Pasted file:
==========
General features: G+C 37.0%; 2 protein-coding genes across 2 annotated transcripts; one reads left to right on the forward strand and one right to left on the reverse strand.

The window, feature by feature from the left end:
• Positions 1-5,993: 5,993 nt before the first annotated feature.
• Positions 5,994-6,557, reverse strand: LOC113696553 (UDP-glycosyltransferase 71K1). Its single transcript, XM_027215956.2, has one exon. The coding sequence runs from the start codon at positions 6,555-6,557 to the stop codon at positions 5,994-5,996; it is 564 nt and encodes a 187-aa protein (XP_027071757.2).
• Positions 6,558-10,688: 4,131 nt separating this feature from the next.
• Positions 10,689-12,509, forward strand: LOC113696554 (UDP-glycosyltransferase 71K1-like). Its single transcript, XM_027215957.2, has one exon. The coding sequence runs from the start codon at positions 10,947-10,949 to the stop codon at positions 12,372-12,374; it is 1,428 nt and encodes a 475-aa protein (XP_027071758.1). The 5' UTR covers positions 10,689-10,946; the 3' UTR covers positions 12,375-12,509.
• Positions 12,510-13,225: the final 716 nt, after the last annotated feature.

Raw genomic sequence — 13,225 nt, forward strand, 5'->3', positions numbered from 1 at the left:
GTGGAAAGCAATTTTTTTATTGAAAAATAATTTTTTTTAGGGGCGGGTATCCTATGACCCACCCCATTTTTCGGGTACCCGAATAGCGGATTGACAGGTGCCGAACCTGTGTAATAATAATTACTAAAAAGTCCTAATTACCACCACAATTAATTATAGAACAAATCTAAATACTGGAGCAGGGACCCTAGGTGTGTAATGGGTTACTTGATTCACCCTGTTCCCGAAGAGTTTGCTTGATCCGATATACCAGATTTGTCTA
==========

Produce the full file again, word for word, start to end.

General features: G+C 37.0%; 2 protein-coding genes across 2 annotated transcripts; one reads left to right on the forward strand and one right to left on the reverse strand.

The window, feature by feature from the left end:
• Positions 1-5,993: 5,993 nt before the first annotated feature.
• Positions 5,994-6,557, reverse strand: LOC113696553 (UDP-glycosyltransferase 71K1). Its single transcript, XM_027215956.2, has one exon. The coding sequence runs from the start codon at positions 6,555-6,557 to the stop codon at positions 5,994-5,996; it is 564 nt and encodes a 187-aa protein (XP_027071757.2).
• Positions 6,558-10,688: 4,131 nt separating this feature from the next.
• Positions 10,689-12,509, forward strand: LOC113696554 (UDP-glycosyltransferase 71K1-like). Its single transcript, XM_027215957.2, has one exon. The coding sequence runs from the start codon at positions 10,947-10,949 to the stop codon at positions 12,372-12,374; it is 1,428 nt and encodes a 475-aa protein (XP_027071758.1). The 5' UTR covers positions 10,689-10,946; the 3' UTR covers positions 12,375-12,509.
• Positions 12,510-13,225: the final 716 nt, after the last annotated feature.

Raw genomic sequence — 13,225 nt, forward strand, 5'->3', positions numbered from 1 at the left:
GTGGAAAGCAATTTTTTTATTGAAAAATAATTTTTTTTAGGGGCGGGTATCCTATGACCCACCCCATTTTTCGGGTACCCGAATAGCGGATTGACAGGTGCCGAACCTGTGTAATAATAATTACTAAAAAGTCCTAATTACCACCACAATTAATTATAGAACAAATCTAAATACTGGAGCAGGGACCCTAGGTGTGTAATGGGTTACTTGATTCACCCTGTTCCCGAAGAGTTTGCTTGATCCGATATACCAGATTTGTCTA